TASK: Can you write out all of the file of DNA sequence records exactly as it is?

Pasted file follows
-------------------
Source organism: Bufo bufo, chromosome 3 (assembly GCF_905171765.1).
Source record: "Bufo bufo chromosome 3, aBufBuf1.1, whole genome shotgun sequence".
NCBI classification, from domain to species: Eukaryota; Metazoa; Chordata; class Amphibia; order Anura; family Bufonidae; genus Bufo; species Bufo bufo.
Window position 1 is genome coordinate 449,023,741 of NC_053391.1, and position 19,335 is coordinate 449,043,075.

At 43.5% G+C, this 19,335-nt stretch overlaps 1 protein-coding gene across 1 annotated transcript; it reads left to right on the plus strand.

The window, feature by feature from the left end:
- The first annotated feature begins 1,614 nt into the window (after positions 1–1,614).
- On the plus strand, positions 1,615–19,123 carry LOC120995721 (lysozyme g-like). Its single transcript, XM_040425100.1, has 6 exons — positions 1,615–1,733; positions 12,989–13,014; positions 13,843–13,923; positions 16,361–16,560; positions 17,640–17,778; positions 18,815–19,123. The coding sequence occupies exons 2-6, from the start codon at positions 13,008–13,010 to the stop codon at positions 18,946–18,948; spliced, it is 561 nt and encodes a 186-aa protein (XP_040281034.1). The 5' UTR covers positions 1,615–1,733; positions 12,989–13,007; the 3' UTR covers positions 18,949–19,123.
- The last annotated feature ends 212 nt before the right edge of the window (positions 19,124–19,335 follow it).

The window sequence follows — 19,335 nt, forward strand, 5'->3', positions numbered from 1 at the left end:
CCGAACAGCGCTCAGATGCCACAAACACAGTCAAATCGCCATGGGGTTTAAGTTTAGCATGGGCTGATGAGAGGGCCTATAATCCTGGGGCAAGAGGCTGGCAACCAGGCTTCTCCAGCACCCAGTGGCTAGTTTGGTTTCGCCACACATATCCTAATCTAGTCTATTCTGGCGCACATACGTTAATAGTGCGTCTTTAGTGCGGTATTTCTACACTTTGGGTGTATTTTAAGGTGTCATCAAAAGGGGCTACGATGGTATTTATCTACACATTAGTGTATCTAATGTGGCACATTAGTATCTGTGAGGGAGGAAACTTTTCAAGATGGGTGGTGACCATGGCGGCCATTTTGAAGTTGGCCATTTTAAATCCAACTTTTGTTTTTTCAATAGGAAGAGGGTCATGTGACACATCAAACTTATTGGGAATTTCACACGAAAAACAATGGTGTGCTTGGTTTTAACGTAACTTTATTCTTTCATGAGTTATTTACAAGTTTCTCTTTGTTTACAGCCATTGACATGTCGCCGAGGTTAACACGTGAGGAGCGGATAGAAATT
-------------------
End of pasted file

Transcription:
Source organism: Bufo bufo, chromosome 3 (assembly GCF_905171765.1).
Source record: "Bufo bufo chromosome 3, aBufBuf1.1, whole genome shotgun sequence".
NCBI classification, from domain to species: Eukaryota; Metazoa; Chordata; class Amphibia; order Anura; family Bufonidae; genus Bufo; species Bufo bufo.
Window position 1 is genome coordinate 449,023,741 of NC_053391.1, and position 19,335 is coordinate 449,043,075.

At 43.5% G+C, this 19,335-nt stretch overlaps 1 protein-coding gene across 1 annotated transcript; it reads left to right on the plus strand.

The window, feature by feature from the left end:
- The first annotated feature begins 1,614 nt into the window (after positions 1–1,614).
- On the plus strand, positions 1,615–19,123 carry LOC120995721 (lysozyme g-like). Its single transcript, XM_040425100.1, has 6 exons — positions 1,615–1,733; positions 12,989–13,014; positions 13,843–13,923; positions 16,361–16,560; positions 17,640–17,778; positions 18,815–19,123. The coding sequence occupies exons 2-6, from the start codon at positions 13,008–13,010 to the stop codon at positions 18,946–18,948; spliced, it is 561 nt and encodes a 186-aa protein (XP_040281034.1). The 5' UTR covers positions 1,615–1,733; positions 12,989–13,007; the 3' UTR covers positions 18,949–19,123.
- The last annotated feature ends 212 nt before the right edge of the window (positions 19,124–19,335 follow it).

The window sequence follows — 19,335 nt, forward strand, 5'->3', positions numbered from 1 at the left end:
CCGAACAGCGCTCAGATGCCACAAACACAGTCAAATCGCCATGGGGTTTAAGTTTAGCATGGGCTGATGAGAGGGCCTATAATCCTGGGGCAAGAGGCTGGCAACCAGGCTTCTCCAGCACCCAGTGGCTAGTTTGGTTTCGCCACACATATCCTAATCTAGTCTATTCTGGCGCACATACGTTAATAGTGCGTCTTTAGTGCGGTATTTCTACACTTTGGGTGTATTTTAAGGTGTCATCAAAAGGGGCTACGATGGTATTTATCTACACATTAGTGTATCTAATGTGGCACATTAGTATCTGTGAGGGAGGAAACTTTTCAAGATGGGTGGTGACCATGGCGGCCATTTTGAAGTTGGCCATTTTAAATCCAACTTTTGTTTTTTCAATAGGAAGAGGGTCATGTGACACATCAAACTTATTGGGAATTTCACACGAAAAACAATGGTGTGCTTGGTTTTAACGTAACTTTATTCTTTCATGAGTTATTTACAAGTTTCTCTTTGTTTACAGCCATTGACATGTCGCCGAGGTTAACACGTGAGGAGCGGATAGAAATT